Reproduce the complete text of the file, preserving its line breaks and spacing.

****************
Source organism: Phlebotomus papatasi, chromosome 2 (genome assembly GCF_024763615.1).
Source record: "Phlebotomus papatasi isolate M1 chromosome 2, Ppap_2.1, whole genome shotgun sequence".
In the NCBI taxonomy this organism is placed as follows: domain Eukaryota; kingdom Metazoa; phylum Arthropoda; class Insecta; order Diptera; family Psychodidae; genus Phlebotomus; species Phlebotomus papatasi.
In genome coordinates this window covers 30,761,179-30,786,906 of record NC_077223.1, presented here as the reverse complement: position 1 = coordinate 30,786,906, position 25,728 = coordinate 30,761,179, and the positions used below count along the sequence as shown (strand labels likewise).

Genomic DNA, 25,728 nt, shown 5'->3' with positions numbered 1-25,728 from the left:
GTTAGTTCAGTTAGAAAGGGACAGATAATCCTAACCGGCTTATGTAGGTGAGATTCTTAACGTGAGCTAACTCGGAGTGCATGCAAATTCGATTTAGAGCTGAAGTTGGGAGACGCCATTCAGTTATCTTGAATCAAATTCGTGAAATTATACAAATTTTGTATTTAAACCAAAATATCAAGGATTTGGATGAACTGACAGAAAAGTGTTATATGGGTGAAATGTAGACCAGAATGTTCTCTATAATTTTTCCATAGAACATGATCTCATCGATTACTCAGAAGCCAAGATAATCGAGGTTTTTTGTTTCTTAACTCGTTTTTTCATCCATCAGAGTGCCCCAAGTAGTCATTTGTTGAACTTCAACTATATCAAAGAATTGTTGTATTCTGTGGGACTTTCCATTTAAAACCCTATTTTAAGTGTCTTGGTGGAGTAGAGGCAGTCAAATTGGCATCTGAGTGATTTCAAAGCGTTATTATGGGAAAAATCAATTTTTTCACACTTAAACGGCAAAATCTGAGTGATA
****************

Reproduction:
Source organism: Phlebotomus papatasi, chromosome 2 (genome assembly GCF_024763615.1).
Source record: "Phlebotomus papatasi isolate M1 chromosome 2, Ppap_2.1, whole genome shotgun sequence".
In the NCBI taxonomy this organism is placed as follows: domain Eukaryota; kingdom Metazoa; phylum Arthropoda; class Insecta; order Diptera; family Psychodidae; genus Phlebotomus; species Phlebotomus papatasi.
In genome coordinates this window covers 30,761,179-30,786,906 of record NC_077223.1, presented here as the reverse complement: position 1 = coordinate 30,786,906, position 25,728 = coordinate 30,761,179, and the positions used below count along the sequence as shown (strand labels likewise).

Genomic DNA, 25,728 nt, shown 5'->3' with positions numbered 1-25,728 from the left:
GTTAGTTCAGTTAGAAAGGGACAGATAATCCTAACCGGCTTATGTAGGTGAGATTCTTAACGTGAGCTAACTCGGAGTGCATGCAAATTCGATTTAGAGCTGAAGTTGGGAGACGCCATTCAGTTATCTTGAATCAAATTCGTGAAATTATACAAATTTTGTATTTAAACCAAAATATCAAGGATTTGGATGAACTGACAGAAAAGTGTTATATGGGTGAAATGTAGACCAGAATGTTCTCTATAATTTTTCCATAGAACATGATCTCATCGATTACTCAGAAGCCAAGATAATCGAGGTTTTTTGTTTCTTAACTCGTTTTTTCATCCATCAGAGTGCCCCAAGTAGTCATTTGTTGAACTTCAACTATATCAAAGAATTGTTGTATTCTGTGGGACTTTCCATTTAAAACCCTATTTTAAGTGTCTTGGTGGAGTAGAGGCAGTCAAATTGGCATCTGAGTGATTTCAAAGCGTTATTATGGGAAAAATCAATTTTTTCACACTTAAACGGCAAAATCTGAGTGATA